Susa (Elamitic, Babylonian: Šušim; Greek τὰ Σοῦσα): capital of Elam, favorite residence of the Persian king Darius I the Great.
The most famous building in Susa is without any doubt its "Apadana", the audience hall of the Palace of Darius. It was accessible from the south through the second and third courts of this palace. The audience hall measured 109x109 meters and had thirty-six large columns that supported the roof. Three times twelve columns supported the roofs of the porticos to the west, north, and east sides of the building.
The Apadana - the word is only known from Susa - was built together with the palace by Darius I the Great (r.522-486). This can be deduced from the inscription known as A2Sa, which was written for Artaxerxes II Mnemon (r.404-358), who finished the restoration of the complex after a great fire during the reign of his grandfather, Artaxerxes I Makrocheir (r.465-424/423):
Artaxerxes, the great king, the king of kings, the king of all nations, the king of this world, the son of king Darius [II Nothus], Darius the son of king Artaxerxes [I Makrocheir], Artaxerxes the son of king Xerxes, Xerxes the son of king Darius, Darius the son of Hystaspes, the Achaemenid, says: my ancestor Darius [I the Great] made this apadana, but during the reign of my grandfather Artaxerxes, it was burnt down; but, by the grace of Ahuramazda, Anahita, and Mithra, I reconstructed this audience hall. May Ahuramazda, Anahita, and Mithra protect me against all evil, and may they never destroy nor damage what I have built.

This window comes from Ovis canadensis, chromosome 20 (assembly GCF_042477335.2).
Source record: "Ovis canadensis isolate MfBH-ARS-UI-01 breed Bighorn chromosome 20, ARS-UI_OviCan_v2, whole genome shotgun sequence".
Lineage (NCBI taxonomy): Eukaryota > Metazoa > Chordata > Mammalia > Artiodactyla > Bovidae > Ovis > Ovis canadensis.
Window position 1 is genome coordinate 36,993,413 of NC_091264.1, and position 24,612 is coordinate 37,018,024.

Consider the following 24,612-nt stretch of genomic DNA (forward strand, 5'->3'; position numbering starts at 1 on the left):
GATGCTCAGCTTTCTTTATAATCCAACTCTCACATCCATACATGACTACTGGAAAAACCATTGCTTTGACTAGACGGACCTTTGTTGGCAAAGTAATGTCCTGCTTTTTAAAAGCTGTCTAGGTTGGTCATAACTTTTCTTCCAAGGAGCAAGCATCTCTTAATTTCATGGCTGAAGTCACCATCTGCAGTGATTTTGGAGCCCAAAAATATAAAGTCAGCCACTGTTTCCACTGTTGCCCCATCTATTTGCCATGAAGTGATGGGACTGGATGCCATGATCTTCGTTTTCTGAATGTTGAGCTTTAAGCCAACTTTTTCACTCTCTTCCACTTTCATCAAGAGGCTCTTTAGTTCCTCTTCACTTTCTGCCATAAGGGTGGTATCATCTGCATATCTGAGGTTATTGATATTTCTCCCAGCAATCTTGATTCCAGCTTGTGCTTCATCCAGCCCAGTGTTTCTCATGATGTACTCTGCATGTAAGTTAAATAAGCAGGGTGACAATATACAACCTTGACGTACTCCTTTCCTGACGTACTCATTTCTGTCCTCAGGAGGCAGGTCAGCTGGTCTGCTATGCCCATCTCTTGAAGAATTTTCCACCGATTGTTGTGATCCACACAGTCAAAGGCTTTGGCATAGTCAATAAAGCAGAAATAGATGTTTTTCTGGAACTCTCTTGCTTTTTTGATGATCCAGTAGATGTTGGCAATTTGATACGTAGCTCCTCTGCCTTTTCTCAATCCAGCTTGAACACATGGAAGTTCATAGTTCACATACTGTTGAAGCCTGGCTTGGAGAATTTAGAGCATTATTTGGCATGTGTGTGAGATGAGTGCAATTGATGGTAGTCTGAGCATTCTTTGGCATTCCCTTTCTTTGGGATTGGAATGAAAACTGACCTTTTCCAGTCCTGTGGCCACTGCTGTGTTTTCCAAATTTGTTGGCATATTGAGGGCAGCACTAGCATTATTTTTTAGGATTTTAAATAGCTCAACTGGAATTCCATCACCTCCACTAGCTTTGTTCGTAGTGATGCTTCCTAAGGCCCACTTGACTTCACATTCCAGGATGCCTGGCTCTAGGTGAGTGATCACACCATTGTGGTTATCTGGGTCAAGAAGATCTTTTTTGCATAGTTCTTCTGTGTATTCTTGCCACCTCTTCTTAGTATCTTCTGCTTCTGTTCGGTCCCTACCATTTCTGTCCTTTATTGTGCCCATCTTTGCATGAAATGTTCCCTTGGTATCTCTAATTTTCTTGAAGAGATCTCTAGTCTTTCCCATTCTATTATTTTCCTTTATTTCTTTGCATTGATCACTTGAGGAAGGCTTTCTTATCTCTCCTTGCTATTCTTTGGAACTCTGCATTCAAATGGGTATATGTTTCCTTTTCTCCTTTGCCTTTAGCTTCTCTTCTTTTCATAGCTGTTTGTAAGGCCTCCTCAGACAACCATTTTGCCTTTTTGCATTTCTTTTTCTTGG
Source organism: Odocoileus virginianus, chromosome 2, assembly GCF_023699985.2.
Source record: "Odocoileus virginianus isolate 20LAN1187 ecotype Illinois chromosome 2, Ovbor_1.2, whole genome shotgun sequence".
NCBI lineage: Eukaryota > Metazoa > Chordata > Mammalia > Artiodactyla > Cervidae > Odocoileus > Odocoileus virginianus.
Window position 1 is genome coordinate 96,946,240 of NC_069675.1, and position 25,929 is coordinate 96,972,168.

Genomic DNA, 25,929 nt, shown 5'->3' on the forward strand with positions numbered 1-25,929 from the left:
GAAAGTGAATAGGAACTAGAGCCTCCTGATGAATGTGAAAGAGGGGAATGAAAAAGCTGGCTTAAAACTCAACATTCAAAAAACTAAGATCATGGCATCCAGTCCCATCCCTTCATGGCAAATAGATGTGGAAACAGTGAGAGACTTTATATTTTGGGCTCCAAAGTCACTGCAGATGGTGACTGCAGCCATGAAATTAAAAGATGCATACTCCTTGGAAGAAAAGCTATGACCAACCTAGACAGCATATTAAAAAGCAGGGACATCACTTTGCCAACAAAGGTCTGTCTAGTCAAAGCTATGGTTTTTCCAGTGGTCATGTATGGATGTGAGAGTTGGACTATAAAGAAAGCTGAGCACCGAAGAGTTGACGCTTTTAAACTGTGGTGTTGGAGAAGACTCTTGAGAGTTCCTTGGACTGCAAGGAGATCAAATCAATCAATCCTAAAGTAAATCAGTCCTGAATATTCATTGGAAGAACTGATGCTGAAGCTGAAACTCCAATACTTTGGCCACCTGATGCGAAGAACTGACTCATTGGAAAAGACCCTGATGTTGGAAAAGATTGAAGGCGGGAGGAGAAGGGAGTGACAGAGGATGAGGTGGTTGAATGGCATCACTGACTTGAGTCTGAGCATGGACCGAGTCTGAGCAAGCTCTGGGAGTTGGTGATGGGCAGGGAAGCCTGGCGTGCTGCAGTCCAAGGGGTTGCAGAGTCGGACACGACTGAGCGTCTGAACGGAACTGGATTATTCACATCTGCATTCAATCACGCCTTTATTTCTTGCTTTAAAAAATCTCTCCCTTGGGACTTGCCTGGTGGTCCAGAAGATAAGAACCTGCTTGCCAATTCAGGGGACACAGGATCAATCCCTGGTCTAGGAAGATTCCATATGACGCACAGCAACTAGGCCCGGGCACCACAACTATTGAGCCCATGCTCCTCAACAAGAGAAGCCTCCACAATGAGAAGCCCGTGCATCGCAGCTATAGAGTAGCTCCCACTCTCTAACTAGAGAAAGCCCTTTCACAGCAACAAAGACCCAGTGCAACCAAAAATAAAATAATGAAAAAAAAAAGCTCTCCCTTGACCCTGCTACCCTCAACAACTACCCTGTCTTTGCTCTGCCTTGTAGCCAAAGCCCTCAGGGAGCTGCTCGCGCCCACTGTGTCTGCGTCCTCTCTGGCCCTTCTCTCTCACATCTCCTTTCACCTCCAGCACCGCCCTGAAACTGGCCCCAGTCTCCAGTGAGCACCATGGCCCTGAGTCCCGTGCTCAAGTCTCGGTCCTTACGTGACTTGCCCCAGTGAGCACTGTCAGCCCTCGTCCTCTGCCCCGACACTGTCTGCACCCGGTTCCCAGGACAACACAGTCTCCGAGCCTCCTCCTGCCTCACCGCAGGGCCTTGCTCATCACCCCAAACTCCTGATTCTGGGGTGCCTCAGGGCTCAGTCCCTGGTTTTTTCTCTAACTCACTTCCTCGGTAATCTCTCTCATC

Among the thirty-six column bases in the audience hall is a thirty-seventh foundation, exactly in the center if one enters from the northern, main entrance. This must have been the place of the throne of the Achaemenid king. It is the location of the famous incident told by the Greek researcher Herodotus of Halicarnassus:
When Darius was king of Persia, he summoned the Greeks who happened to be present at his court, and asked them what they would take to eat the dead bodies of their fathers. They replied that they would not do it for any money in the world. Later, in the presence of the Greeks, and through an interpreter, so that they could understand what was said, he asked some Indians of the tribe called Callatiae, who do in fact eat their parents' dead bodies, what they would take to burn them. They uttered a cry of horror and forbade him to mention such a dreadful thing.note[Herodotus, Histories 3.38; tr. Aubrey de Selincourt.]
The Apadana was badly damaged during the war between Iran and Iraq (1980-1988). As a consequence, immediately east of the main hall is a field full of capitals, column bases, and shafts, all very fragmented. The little museum south of the excavation has one good capital and some bases, but for one of the best-preserved capitals one has to travel to Paris, to the Louvre.
Although the apadana of Susa is larger than its counterpart in Persepolis, a visit to this monument is a bit disappointing. The fact that there are no columns left that can be erected, makes it very difficult to imagine what a splendid building the Apadana must have been in Antiquity. In fact, only the bases of the columns are left in Susa, lying in the grass, almost like the decoration of a garden.